The National Association of Insurance Commissioners (NAIC) “Report on Profitability by Line by State in 2020 – 2021 Edition” states private passenger auto insurers countrywide collected more than $250.6 billion in premiums last year and are asking for more money from customers going into 2022.
“The auto insurers made just enormous amounts of unexpected profit and so it has been described by Consumer Federation of America and The Center for Economic Justice as not just windfall profits, but excess premium profit,” said Erica Eversman, a NAIC consumer representative and Automotive Education & Policy Institute founder.
The purpose of the NAIC report, released on Dec. 21, is to estimate and allocate profitability in Property & Casualty Insurance (P&C) by state and by line of insurance, which when combined with other information can be used to further analyze competition and market performance, according to the report.
NAIC also states in the data used in the report was obtained from annual financial statements and exhibits filed with the NAIC by 2,870 P&C insurers and it’s estimated that in excess of 95% of the premiums written in the U.S. are represented.
The NAIC warns the report can’t and shouldn’t be used to determine whether current rates are adequate to cover future costs.
Investment gains on insurance transactions by states ranged from a high of 17.1% in Michigan to a low of 1.7% in Arkansas, North Dakota and Guam. However, the report notes that in 2019 and 2020, Michigan auto liability losses incurred decreased significantly, likely due to Michigan’s no-fault reform in which companies reduced their reserves for the mandatory fee schedule effective on all procedures rendered on or after July 2, 2021. It also recognizes “reporting anomalies” from Michigan Catastrophic Claims Association (MCCA) data.
Return on net worth countrywide was 10.2%, up from 6.9% in 2019 and from 4.8% in 2011. The U.S. state with the highest return on net worth was North Dakota at 22.9% while Florida had the lowest at 3.7%. Only one other state, Mississippi, had a return below 5% while 27 states had returns between 10-15%.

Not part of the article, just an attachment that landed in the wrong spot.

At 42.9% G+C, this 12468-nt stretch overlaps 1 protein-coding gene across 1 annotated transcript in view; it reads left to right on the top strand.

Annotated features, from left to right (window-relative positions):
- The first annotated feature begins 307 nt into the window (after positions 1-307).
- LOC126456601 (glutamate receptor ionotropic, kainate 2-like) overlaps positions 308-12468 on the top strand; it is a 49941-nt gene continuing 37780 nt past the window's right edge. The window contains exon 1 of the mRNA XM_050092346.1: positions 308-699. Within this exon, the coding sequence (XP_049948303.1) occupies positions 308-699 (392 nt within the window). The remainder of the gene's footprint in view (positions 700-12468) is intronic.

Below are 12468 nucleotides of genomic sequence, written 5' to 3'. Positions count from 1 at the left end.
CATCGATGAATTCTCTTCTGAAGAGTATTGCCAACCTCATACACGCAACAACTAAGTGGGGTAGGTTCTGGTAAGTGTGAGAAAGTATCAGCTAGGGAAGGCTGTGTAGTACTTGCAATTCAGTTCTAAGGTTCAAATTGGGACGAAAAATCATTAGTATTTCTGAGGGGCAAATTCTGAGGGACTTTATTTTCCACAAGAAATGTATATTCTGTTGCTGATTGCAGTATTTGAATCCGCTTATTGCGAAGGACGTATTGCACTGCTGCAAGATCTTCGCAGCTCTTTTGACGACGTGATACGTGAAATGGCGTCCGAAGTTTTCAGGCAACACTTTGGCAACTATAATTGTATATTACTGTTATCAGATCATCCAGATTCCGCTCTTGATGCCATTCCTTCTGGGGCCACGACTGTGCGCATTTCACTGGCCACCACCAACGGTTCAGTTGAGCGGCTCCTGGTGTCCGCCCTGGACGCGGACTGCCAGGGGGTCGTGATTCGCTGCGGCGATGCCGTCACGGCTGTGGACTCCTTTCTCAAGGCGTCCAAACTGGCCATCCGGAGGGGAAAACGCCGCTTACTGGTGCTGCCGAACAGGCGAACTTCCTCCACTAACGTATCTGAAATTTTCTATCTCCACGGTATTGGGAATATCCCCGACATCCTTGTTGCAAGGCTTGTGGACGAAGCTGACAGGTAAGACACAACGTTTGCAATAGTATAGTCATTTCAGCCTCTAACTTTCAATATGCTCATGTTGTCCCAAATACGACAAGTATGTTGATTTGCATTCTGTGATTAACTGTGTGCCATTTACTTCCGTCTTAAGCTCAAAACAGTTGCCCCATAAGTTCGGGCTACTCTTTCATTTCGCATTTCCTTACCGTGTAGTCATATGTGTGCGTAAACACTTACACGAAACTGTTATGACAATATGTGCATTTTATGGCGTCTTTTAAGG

A CFA and CEJ Analysis of US Auto Ins 2020 profits claims a $29 billion windfall deserved more regulatory attention as Americans struggled throughout the COVID-19 pandemic. Referencing NAIC data, the CFA states in the report that 2020 auto premiums “remained stable while losses fell dramatically.”
When insurers have leftover money after keeping some reserved to cover pending claims they’re supposed to return the money to the policyholders, Eversman said.
“We know that a significant amount of that did not happen last year,” she said. “The auto insurers made $42 billion in profits. They returned $13 billion to their insureds. They basically kept $29 billion. That has been an issue of enormous contention over the last year to two years.”
Despite the windfall, Eversman said insurers are pointing the finger at consumers for premium increases because they think “consumers can’t be trusted to act properly.”
“They asked for increases in 2021 and are asking for them in 2022 because the auto insurers’ position is that motor vehicle parts are difficult to source, which is not untrue,” Eversman said. “Accordingly, vehicles that can be repaired are now often sitting in repair facilities waiting on parts and so the insurers are paying out far out more than anticipated in rental car costs and that their total loss costs are higher because vehicles are worth a lot more at the moment.”
In her work with dealers, Eversman said vehicles are being sold for $4,000 to $8,000 over sticker price. However, insurers claiming that higher premiums are due to repair and labor costs increasing is exaggerated, she said.
One such instance can be seen in recent Rhode Island legislation as the American Property Casualty Insurance Association make their cases to legislators against overriding Gov. Dan McKee’s July 16 veto of the Unfair Claims Practices Act (H6324 and S870) that would require insurers to pay for markups and other charges relating to auto body shops’ paint and material and sublet expenses. APCIA has claimed that an override of McKee’s veto could lead to higher auto insurance premiums.
Rhode Island insurers in 2020 earned nearly $10 million in private passenger auto premiums leading to a return on net worth of 10.6%, according to the NAIC report.
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Referencing NAIC data, the CFA states in the report that 2020 auto premiums “remained stable while losses fell dramatically.” (CFA report screenshot)
NAIC reported Rhode Island insurers had a return on net worth of 10.6% in 2020. (NAIC report screenshot)